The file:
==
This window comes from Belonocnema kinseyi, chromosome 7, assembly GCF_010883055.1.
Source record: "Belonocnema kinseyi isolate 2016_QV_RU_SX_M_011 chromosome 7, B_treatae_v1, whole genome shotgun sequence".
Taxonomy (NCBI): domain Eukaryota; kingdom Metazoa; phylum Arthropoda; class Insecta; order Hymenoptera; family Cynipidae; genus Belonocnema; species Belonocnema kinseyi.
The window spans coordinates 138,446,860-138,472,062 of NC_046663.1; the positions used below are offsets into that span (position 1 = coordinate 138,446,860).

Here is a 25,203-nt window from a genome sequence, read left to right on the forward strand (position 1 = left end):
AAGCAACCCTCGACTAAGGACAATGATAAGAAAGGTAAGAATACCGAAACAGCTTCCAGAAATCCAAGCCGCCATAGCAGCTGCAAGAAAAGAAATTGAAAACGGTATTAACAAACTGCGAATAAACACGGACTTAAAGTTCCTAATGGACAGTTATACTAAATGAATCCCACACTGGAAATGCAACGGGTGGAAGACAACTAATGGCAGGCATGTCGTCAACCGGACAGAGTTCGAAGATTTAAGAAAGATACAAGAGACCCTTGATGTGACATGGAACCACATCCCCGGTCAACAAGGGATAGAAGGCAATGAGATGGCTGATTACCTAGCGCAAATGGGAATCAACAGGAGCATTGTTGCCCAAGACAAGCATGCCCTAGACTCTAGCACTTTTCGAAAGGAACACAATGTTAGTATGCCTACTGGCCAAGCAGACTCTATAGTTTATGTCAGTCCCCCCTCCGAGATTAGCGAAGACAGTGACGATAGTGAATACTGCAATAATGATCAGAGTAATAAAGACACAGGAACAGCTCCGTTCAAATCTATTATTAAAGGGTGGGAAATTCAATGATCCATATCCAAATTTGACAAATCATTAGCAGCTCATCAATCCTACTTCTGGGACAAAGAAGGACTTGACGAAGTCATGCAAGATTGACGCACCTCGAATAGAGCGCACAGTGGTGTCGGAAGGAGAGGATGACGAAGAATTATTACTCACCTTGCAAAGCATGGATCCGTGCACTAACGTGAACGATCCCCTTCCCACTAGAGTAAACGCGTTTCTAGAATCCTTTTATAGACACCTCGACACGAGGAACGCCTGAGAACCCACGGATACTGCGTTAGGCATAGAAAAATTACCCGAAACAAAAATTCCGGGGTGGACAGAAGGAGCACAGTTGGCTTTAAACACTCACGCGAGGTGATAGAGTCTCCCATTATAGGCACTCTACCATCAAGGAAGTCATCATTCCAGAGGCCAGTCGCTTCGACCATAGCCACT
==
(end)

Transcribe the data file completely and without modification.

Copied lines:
This window comes from Belonocnema kinseyi, chromosome 7, assembly GCF_010883055.1.
Source record: "Belonocnema kinseyi isolate 2016_QV_RU_SX_M_011 chromosome 7, B_treatae_v1, whole genome shotgun sequence".
Taxonomy (NCBI): domain Eukaryota; kingdom Metazoa; phylum Arthropoda; class Insecta; order Hymenoptera; family Cynipidae; genus Belonocnema; species Belonocnema kinseyi.
The window spans coordinates 138,446,860-138,472,062 of NC_046663.1; the positions used below are offsets into that span (position 1 = coordinate 138,446,860).

Here is a 25,203-nt window from a genome sequence, read left to right on the forward strand (position 1 = left end):
AAGCAACCCTCGACTAAGGACAATGATAAGAAAGGTAAGAATACCGAAACAGCTTCCAGAAATCCAAGCCGCCATAGCAGCTGCAAGAAAAGAAATTGAAAACGGTATTAACAAACTGCGAATAAACACGGACTTAAAGTTCCTAATGGACAGTTATACTAAATGAATCCCACACTGGAAATGCAACGGGTGGAAGACAACTAATGGCAGGCATGTCGTCAACCGGACAGAGTTCGAAGATTTAAGAAAGATACAAGAGACCCTTGATGTGACATGGAACCACATCCCCGGTCAACAAGGGATAGAAGGCAATGAGATGGCTGATTACCTAGCGCAAATGGGAATCAACAGGAGCATTGTTGCCCAAGACAAGCATGCCCTAGACTCTAGCACTTTTCGAAAGGAACACAATGTTAGTATGCCTACTGGCCAAGCAGACTCTATAGTTTATGTCAGTCCCCCCTCCGAGATTAGCGAAGACAGTGACGATAGTGAATACTGCAATAATGATCAGAGTAATAAAGACACAGGAACAGCTCCGTTCAAATCTATTATTAAAGGGTGGGAAATTCAATGATCCATATCCAAATTTGACAAATCATTAGCAGCTCATCAATCCTACTTCTGGGACAAAGAAGGACTTGACGAAGTCATGCAAGATTGACGCACCTCGAATAGAGCGCACAGTGGTGTCGGAAGGAGAGGATGACGAAGAATTATTACTCACCTTGCAAAGCATGGATCCGTGCACTAACGTGAACGATCCCCTTCCCACTAGAGTAAACGCGTTTCTAGAATCCTTTTATAGACACCTCGACACGAGGAACGCCTGAGAACCCACGGATACTGCGTTAGGCATAGAAAAATTACCCGAAACAAAAATTCCGGGGTGGACAGAAGGAGCACAGTTGGCTTTAAACACTCACGCGAGGTGATAGAGTCTCCCATTATAGGCACTCTACCATCAAGGAAGTCATCATTCCAGAGGCCAGTCGCTTCGACCATAGCCACT